Am I A Healthcare Provider?

Am I A Healthcare Provider?

As the slate of CPR programs offered by the American Heart Association has a few choices, one of the things that needs determining is which level do you need?  Is it BLS Provider or Heartsaver for instance?  Let’s focus on BLS which is recommended for those who furnish health services.

So, what is a healthcare provider?  The truth of the matter is, there is no simple answer.  It depends on who you ask.  A healthcare or medical treatment provider can be a person, a healthcare network, professional association, or even a regulatory agency. 

All of the above provide one or perhaps many services that can be interpreted as furnishing medical care/treatment related to maintaining or returning someone to their homeostatic state.  Here we’ll confine our context to regulatory agencies & professional associations.

Regulatory Agencies

The Centers for Medicare & Medicaid Services (CMS) defines treatment as Something done to help with a health problem. For example, medicine and surgery are treatments.1  However, helping with a health problem is a wide-ranging term.  In addition to those things involving direct patient interaction, certain administrative tasks could also fit that definition.  The latter could include setting policy inclusions & exceptions regarding insurance coverage(s).

Equally adding to the complexity of things is that some regulatory agencies’ definitions conflict when referring to the same matter.  OSHA defines medical treatment as the management and care of a patient to combat disease or disorder.2  It also lists several exclusions that it considers First Aid and not medical treatment. 

These include administering tetanus immunizations for example.  But not immunizations for other conditions such as Hepatitis B or Rabies.3  So using the OSHA standard for the latter, you’re providing healthcare/medical treatment.  But not so for the former.  Here the CMS & OSHA definitions disagree with each other.

Definitions can also vary from state to state.  Connecticut for example lists over 25 terms related to the definition of healthcare.5  In Pennsylvania, there are over a dozen categories of licensing/credentialing for individuals that are healthcare providers.6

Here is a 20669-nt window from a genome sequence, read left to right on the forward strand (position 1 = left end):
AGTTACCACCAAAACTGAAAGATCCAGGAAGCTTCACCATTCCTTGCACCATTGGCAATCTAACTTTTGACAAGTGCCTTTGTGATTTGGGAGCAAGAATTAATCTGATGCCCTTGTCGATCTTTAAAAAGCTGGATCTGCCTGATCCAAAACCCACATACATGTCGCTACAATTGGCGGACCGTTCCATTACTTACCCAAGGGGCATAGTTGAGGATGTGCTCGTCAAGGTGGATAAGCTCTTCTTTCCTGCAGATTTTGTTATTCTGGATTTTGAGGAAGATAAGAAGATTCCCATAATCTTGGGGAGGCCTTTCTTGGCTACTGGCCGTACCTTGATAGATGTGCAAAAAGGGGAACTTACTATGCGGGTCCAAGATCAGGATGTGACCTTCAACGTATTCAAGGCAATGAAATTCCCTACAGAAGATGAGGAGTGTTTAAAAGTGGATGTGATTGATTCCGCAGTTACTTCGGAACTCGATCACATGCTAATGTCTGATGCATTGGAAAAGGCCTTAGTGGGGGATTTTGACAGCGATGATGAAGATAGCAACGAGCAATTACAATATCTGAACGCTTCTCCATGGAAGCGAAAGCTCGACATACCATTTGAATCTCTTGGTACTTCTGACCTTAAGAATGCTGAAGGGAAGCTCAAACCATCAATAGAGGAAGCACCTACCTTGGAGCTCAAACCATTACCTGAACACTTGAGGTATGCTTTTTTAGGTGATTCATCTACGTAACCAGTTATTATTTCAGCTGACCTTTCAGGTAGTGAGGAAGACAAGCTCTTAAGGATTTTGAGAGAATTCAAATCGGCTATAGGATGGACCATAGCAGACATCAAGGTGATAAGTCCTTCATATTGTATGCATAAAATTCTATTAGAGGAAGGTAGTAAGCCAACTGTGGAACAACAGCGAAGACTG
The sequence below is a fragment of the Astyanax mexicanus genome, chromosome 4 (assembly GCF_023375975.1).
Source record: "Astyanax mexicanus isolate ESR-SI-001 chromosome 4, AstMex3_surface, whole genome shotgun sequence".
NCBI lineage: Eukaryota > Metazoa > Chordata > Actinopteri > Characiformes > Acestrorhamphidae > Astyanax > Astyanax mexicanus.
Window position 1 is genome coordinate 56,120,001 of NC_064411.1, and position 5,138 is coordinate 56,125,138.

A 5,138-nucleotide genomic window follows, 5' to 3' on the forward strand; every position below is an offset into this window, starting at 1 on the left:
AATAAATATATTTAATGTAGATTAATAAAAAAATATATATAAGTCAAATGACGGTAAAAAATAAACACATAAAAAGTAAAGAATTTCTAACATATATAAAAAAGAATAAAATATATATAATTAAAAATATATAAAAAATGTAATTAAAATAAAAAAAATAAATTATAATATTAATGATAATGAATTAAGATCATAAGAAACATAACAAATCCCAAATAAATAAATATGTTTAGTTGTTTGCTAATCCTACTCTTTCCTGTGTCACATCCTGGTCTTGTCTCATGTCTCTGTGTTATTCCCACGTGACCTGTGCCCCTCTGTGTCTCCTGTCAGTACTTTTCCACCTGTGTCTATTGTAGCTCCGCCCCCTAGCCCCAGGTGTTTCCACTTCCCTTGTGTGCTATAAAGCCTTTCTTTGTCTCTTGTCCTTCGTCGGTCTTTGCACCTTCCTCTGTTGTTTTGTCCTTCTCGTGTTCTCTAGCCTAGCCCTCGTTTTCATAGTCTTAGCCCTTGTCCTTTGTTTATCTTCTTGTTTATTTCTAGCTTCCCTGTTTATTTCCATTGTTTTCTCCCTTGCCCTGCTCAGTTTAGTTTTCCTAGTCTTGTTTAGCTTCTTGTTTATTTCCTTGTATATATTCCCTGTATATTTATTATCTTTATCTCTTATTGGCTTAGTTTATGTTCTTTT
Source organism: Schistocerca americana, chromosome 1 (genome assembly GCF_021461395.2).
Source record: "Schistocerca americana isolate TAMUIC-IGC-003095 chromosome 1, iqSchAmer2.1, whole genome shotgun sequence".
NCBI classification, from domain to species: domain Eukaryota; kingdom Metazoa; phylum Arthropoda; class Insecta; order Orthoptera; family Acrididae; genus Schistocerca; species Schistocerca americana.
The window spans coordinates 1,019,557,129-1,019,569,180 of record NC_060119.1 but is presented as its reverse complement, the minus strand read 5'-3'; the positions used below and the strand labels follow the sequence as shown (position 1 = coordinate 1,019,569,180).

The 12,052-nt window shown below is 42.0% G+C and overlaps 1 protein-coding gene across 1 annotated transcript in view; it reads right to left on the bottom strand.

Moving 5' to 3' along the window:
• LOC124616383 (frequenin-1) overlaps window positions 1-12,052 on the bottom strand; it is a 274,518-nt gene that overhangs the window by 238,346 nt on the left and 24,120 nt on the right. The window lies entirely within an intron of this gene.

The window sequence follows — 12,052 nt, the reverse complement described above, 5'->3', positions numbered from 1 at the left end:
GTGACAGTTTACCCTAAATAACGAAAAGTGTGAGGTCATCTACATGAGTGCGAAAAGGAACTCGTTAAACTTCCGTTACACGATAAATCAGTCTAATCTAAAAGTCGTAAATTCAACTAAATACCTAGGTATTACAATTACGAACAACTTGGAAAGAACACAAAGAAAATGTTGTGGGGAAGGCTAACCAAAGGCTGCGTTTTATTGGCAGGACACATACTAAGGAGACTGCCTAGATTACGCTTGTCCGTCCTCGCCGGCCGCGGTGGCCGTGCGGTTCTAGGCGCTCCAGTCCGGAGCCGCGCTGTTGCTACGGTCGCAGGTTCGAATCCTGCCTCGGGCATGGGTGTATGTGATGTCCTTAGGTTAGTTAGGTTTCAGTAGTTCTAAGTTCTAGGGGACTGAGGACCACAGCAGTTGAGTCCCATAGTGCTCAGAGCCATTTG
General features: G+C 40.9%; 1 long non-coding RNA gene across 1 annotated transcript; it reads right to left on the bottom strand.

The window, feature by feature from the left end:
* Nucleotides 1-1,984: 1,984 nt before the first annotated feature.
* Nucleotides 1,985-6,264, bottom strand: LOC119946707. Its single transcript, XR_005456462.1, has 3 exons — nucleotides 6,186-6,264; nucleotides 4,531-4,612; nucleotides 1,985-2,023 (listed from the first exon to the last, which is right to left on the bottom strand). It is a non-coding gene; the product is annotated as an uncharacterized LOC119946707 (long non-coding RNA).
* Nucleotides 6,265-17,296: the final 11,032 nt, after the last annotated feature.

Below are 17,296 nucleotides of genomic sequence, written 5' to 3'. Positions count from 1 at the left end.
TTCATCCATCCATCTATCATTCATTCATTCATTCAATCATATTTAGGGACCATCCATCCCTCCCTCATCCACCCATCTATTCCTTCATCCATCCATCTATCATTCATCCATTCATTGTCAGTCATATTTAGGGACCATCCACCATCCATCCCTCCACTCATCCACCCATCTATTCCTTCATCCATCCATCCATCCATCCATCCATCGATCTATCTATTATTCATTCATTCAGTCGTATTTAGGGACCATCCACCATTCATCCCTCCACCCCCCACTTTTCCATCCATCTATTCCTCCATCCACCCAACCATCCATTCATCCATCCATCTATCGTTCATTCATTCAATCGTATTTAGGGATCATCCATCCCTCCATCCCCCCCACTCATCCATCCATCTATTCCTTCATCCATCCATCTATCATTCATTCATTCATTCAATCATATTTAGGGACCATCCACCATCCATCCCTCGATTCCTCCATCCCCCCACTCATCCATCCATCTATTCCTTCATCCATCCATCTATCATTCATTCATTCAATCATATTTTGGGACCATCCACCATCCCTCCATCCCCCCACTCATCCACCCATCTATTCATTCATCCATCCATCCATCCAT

Professional Associations

According to the American Medical Association (AMA), the definition of basic healthcare includes that which …reduces our pain and suffering, helps prevent premature loss of life, and provides information needed to plan for our lives.4  Both physicians and medical students are among those covered in the above.  

The provision of healthcare isn’t relegated to a particular or traditional setting either.  Since the onset of the current pandemic, care locations are in even more diverse settings.   So, this should also be considered. 

For example, The American College of Emergency Physicians maintains that- Emergency medicine is not defined by location but may be practiced in a variety of settings including, but not limited to, hospital-based and freestanding emergency departments (EDs), urgent care clinics, observation medicine units, emergency medical response vehicles, at disaster sites, or via telehealth.7

In summary, answering the question of whether or not one is a provider of health/medical care isn’t a simple yes or no.  It’s a matter of “peeling back the onion” and looking at many layers of the question to see who’s asking. 

Generally, if you’re dealing with direct patient care of the sick and/or injured, the answer is yes.  But those are not the only people for whom yes is the correct answer.


1. Centers for Medicare & Medicaid Services (CMS). (2006, May 14). Glossary.

2. US Department of Labor, Occupational Safety & Health Administration. (2015, December 14). Standards & Regulations

3. US Department of Labor, Occupational Safety & Health Administration. (2015, December 14). Standards & Regulations

4. American Medical Association. (2016, November 14). Defining Basic Health Care.

5. Health Care Definitions. (n.d.). CT.Gov – Connecticut’s Official State Website.

6. Pennsylvania Licensing System (PALS). (n.d.). Pennsylvania Department of State. Retrieved April 30, 2021, from

7. American College of Emergency Physicians. (2021, January). American College of Emergency Physicians-Policy Statement.

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